Predicting Leadership Succession in China
It is often a perplexing task for political observers to predict leadership succession in China because of the nature of inside politics; nevertheless, the forthcoming 20th Party Congress would likely witness a younger generation of Chinese leaders who would go up to be the seven members of the Politburo Standing Committee (PSC) of the Communist Party of China (CPC).
The often-quoted political practice, namely “seven up and eight down” (those who reach 67 may continue, and those who reach 68 may step down), was by no means a principle strictly observed in the 19th Party Congress during which 67-year-old Li Yuanchao, who was a Politburo member and became China’s Vice President in March 2013, stepped down from the Central Committee. Another good example was Wang Qishan, who joined PSC as a member in November 2012 at the age of sixty-four, but who stepped down from the PSC and secretary of the Central Discipline Inspection Committee in October 2017. Wang was highly respected and was then elected in March 2018 to succeed Li Yuanchao as the Vice President.
Most importantly, Xinhua news agency reported at the end of the 19th Party Congress in October 2017 that “those who conform to the age requirement are not necessarily nominated continuously – a situation mainly depending on the candidates’ political performance, clean governance and the needs of the career positions on whether they should stay or step down.” If political practice can change over time, this is no exception in China’s leadership succession.
The Xinhua assertion in 2017 has not been noted by some outside observers, who have made many and often conflicting predictions on the leadership succession in the forthcoming Party Congress.
The new political practice mentioned above explains why many news reports have already suggested that President Xi Jinping would certinly continue to hold three key positions – the President, the CPC General Secretary, and the Chairman of the Central Military Commission. This “trinity” of the leading position in the state, Party and military is undoubtedly crucial to the political stability and strong leadership of mainland China.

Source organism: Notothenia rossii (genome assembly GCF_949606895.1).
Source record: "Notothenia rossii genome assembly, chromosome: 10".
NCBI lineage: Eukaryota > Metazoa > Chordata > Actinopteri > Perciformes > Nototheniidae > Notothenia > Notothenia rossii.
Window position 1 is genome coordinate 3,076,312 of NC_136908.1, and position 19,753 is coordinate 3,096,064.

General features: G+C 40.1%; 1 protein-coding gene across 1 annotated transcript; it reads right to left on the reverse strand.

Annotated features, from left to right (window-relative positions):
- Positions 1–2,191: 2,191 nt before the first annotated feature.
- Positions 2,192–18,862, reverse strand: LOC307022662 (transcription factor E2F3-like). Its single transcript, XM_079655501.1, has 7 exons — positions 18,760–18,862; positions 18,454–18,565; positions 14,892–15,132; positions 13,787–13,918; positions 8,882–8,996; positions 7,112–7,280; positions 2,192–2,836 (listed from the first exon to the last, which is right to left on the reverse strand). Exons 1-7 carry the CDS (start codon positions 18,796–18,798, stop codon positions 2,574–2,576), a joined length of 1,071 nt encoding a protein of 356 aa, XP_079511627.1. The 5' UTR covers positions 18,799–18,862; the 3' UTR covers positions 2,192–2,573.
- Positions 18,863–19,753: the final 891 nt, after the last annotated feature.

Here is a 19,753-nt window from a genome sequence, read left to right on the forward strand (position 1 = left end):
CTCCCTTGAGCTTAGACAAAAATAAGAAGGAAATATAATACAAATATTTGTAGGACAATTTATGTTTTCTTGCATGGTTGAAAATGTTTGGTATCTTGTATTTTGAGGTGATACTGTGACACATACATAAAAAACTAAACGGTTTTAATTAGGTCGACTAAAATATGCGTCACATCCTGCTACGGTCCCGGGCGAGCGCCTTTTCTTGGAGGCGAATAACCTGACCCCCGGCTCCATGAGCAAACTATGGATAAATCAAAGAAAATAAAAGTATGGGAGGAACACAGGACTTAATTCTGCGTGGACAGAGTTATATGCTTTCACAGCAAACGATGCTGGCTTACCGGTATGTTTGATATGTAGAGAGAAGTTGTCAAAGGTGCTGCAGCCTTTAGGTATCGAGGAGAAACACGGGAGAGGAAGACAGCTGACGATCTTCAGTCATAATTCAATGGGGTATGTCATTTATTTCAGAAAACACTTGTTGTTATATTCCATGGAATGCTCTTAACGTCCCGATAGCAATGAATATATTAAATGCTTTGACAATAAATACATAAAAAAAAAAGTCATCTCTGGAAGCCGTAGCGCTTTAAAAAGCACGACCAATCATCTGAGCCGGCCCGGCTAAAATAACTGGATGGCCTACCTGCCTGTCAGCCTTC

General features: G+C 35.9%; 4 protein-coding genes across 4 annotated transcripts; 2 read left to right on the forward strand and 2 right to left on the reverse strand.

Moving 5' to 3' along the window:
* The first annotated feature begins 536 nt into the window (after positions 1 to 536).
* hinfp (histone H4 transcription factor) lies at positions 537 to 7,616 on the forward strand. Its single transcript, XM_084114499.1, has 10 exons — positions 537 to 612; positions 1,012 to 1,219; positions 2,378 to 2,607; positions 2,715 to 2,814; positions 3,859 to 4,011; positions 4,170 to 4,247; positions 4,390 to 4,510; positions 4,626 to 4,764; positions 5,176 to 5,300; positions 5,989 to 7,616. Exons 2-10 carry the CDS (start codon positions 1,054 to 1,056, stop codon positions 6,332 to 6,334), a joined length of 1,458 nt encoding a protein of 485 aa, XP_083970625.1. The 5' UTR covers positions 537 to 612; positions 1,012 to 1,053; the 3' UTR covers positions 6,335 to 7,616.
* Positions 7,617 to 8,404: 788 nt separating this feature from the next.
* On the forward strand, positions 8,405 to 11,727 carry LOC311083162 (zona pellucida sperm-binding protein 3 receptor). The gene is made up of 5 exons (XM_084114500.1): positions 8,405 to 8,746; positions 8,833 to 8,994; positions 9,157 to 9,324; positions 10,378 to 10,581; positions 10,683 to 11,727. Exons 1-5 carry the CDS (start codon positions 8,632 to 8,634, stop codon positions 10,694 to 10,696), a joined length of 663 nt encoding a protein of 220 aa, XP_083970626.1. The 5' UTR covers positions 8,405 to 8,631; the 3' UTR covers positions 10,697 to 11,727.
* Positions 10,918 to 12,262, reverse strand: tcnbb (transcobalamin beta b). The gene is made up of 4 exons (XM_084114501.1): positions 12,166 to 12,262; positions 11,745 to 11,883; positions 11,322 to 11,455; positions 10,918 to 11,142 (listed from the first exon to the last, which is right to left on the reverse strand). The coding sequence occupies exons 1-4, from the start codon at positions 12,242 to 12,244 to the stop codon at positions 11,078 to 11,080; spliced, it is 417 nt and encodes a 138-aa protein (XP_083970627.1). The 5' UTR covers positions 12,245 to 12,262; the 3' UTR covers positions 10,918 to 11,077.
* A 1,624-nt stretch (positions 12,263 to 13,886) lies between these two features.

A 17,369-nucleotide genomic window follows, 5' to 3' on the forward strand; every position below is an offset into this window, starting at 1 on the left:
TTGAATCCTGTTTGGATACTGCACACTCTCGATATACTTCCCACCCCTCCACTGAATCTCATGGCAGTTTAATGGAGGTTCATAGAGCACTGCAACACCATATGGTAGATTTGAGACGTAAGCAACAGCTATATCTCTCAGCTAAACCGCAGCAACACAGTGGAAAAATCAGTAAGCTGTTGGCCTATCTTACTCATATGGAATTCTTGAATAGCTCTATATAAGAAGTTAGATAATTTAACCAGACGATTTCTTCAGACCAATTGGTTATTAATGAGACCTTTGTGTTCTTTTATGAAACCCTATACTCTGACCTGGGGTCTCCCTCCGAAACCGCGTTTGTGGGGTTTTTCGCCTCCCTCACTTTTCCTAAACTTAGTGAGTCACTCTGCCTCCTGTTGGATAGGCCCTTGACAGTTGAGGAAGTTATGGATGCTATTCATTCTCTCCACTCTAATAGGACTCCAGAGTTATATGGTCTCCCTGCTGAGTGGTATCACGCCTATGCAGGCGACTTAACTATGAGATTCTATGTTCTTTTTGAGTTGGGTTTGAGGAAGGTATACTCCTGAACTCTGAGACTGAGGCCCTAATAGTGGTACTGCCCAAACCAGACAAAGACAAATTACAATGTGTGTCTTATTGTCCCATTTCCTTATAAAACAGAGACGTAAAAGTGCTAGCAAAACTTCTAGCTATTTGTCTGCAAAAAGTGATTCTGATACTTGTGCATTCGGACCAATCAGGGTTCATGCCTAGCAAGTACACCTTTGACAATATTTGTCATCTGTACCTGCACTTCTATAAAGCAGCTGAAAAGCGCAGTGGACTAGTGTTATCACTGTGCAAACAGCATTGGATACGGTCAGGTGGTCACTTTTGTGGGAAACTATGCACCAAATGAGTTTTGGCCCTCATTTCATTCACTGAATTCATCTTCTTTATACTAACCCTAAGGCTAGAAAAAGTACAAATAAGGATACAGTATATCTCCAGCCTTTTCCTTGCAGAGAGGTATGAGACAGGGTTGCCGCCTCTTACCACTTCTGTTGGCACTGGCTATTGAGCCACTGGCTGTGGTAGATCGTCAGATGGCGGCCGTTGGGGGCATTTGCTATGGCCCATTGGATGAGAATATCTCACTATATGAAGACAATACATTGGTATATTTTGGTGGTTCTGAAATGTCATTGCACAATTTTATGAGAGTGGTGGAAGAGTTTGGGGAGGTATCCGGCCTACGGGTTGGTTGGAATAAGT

It has been widely reported that Premier Li Keqiang would highly likely step down from the Premier position because he has already served two terms. In fact, Li in March 2022 openly said that this would be the last term of his office.
Another Chinese leader who would highly likely step down is Wang Qishan who is now seventy-three. It remains to be seen whether Li Keqiang may take over from Wang as the new Vice President. If Li would become the Vice President, it would mean that President Xi and his protégé highly respect the work done by Premier Li.
Currently, the seven members of the PSC have an average age of 68 – a bit older although they are all very experienced. They are 69-year-old Xi Jinping, 67-year-old Li Keqiang, 67-year-old Wang Yang (Chair of the Chinese People’s Political Consultative Committee, or CPPCC), 68-year-old Han Zheng (State Council’s Vice Premier in general affairs), 72-year-old Li Zhanshu (Chair of the Standing Committee of the National People’s Congress, or SCNPC), 67-year-old Wang Huning (Secretary of the CPC Secretariat), and 65-year-old Zhao Leji (Secretary of the Central Discipline Inspection Committee, or CDIC). Given the elderly nature of the PSC composition, two scenarios would occur: (1) a gradually arranged process of retaining the younger Zhao Leji and the more experienced Wang Yang and Wang Huning, but letting Li Keqiang, Han Zheng and Li Zhanshu to step down (three new positions in PSC); and (2) a more drastic revamp retaining perhaps only Wang Huning or Zhao Leji but injecting at least five new members into the PSC so that a smooth leadership succession would take place in China under the leadership of President Xi Jinping.
If the first scenario would take place, then Wang Yang, who had rich experiences in the State Council, and who had governing experiences as a party secretary in both Chongqing and Guangdong, may take over from Li Keqiang as the next Premier. However, given that Wang is already 67 years old, his possible premiership would likely be a short-term one lasting for only five years – continuity would be an issue if he were selected to take over from Li Keqiang as the premier. Moreover, it would be a bit unconventional for a chairperson of the CPPCC to be transferred to the position of premier.